Sunday, June 04, 2006

Me and Henry, again

Self-fulfilling prophecy time. The reason we here at HEADSUP-L get exercised about journalism predictions on the order of "News will be framed according to your social networks, your age and your tribe" (infra) is twofold:

1) With the possible exception of age, it already is. "News" is a social and tribal construction, not a set of standards kept next to the official metre and kilogram at the Royal Institute of Measures and Stuff. It's as true of "man bites dog" as it is of "dog bites man."
2) That's pretty unexceptional in most cases (my tribe prefers baseball to cricket and buzkashi, and I'm glad the local dailies reflect that). But it's not universally good. And in those cases where it traditionally tends to get out of control -- as in, Man Bites Dogs of War -- it's something journalism needs to actively work against, rather than celebrating it in a race with our friends at Fox to the bottom of the drain.

It's no surprise, then to awaken to Sunday morning tales along the lines of

TEHRAN, Iran (AP) -- Iran's top leader, Ayatollah Ali Khamenei, warned Sunday that oil shipments from the Gulf region would be disrupted if the United States attacked his nation, but his threat was dismissed by Secretary of State Condoleezza Rice.

TEHRAN, Iran (CNN) -- Ayatollah Ali Khameni, Iran's supreme leader, has warned the United States that any "misbehavior" directed at Iran would serve to disrupt Gulf energy shipments.

You can see how that's an appealing social and tribal frame in a land where much of the tribe drives SUVs and looks on the Middle East as basically a bunch of indifferentiated America-hating nutcases. First he warns! Then he threatens! (Then -- cunning foreigner! -- he monophthongizes the end of his family name, but that's probably CNN's fault; the copy desk looks to have been pretty sound asleep when this one went by.)

What's he really up to? Well, over at the Realist Bar and Grill, me and Kissinger (Condi Rice used to be a member too, until she fell in with the wrong kids) are inclined to call it "stating the blindingly obvious." Gosh -- you figure a war along the northern shore of the Persian Gulf might have some impact on oil shipments? As it usually seems to?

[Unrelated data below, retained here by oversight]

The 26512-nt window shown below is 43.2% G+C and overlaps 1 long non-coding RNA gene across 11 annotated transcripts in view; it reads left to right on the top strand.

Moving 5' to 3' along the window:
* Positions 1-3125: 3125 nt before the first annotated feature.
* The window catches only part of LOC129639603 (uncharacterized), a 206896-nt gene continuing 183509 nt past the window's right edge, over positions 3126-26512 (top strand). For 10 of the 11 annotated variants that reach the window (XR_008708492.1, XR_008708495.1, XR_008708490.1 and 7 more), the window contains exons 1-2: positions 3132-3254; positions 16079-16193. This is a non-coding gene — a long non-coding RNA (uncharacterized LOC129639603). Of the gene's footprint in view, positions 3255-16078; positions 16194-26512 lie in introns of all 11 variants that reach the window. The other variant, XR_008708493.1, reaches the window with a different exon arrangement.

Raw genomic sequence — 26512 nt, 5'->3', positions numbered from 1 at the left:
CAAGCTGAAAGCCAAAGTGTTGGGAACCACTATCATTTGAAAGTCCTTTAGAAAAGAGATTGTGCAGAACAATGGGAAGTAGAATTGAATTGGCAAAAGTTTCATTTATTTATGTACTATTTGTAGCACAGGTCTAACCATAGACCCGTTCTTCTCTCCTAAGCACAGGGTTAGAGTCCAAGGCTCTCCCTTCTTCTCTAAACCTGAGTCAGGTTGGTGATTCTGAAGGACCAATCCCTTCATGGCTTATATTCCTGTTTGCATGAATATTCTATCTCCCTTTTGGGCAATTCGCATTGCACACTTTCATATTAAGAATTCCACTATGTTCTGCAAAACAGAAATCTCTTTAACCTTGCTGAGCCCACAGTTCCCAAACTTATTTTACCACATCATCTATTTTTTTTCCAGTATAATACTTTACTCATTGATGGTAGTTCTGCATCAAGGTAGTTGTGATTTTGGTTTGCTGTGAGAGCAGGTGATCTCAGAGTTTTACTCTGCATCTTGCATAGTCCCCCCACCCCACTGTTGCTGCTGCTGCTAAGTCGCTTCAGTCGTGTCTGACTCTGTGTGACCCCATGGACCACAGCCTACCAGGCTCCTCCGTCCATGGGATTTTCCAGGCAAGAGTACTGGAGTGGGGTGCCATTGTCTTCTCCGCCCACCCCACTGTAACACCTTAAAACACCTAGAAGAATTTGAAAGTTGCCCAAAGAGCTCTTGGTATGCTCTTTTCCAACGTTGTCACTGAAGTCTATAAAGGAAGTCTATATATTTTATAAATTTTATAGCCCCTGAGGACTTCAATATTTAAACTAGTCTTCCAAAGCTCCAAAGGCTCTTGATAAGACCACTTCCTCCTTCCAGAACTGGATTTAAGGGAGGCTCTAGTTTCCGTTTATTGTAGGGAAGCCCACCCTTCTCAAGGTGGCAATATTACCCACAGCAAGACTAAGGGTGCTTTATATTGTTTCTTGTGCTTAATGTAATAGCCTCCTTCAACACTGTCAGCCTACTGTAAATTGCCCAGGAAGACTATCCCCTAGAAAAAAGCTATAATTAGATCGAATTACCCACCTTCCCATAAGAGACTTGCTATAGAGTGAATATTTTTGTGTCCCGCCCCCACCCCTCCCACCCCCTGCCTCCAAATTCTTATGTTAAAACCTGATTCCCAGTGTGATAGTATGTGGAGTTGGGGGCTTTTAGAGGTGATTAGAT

By itself, of course, this is nothing but a little comforting tribal Us-vs.-Them-ism: They're nuts, we're minding our own business. Or to borrow a social-psyc/persuasion cliche: I say, you warn, he threatens. But if you've been watching this particular dance for the past few months, you'll notice a familiar pattern: Iran says "If you punch us, we'll punch back," and the hed becomes "AYATOLLAH THREATENS U.S."

Or -- here's a direct quote -- "The United States may have the power to cause harm and pain but it is also susceptible to harm and pain." See below under bear, woods, Charmin (your round, Henry). Somehow this went from the obvious-if-unspecific to outright doomsday at the hands of the Knight-Ridder Washburo:

The war of words over Iran's nuclear program grew harsher Wednesday, as Iran threatened to inflict "harm and pain" on the United States in retaliation for any U.S.-led effort to force the Islamic republic to abandon its uranium enrichment work.

Alert readers will have noticed that the lede's explicit quid pro quo is nowhere present in the prepared statement the Iranians offered. And they might have wondered how this became "Iran fires threat at U.S." on the front of a daily that's big enough* to know better. Combine that with a good diplomatic forgery or two -- say, this month's tale about religious minorities and yellow badges -- and even a third-rate demagogue can make a compliant press sing along.

The point, measured in mega-duhs, is not that the Iranian regime is cuddly and friendly. It isn't. It's a pretty nasty lot. But it can be counted on to act in what it perceives as its appropriate interests (Henry, are you sure you don't have to drive?). The job of journalism is not to whip the tribe into a frothy-lipped frenzy every time Tehran clears its throat. If we can persuade the tribe to zip it while we try to explain the difference between realist rhetoric and the truly dangerous stuff, we'll actually be doing some sort of public service.

End of sermon. Yes, comps are next month. Why do you ask?

* Its smaller cousin at Myrtle ran the same lede but managed a much more sophisticated hed: "Iran, U.S. sling heated threats, rhetoric on nuclear program."


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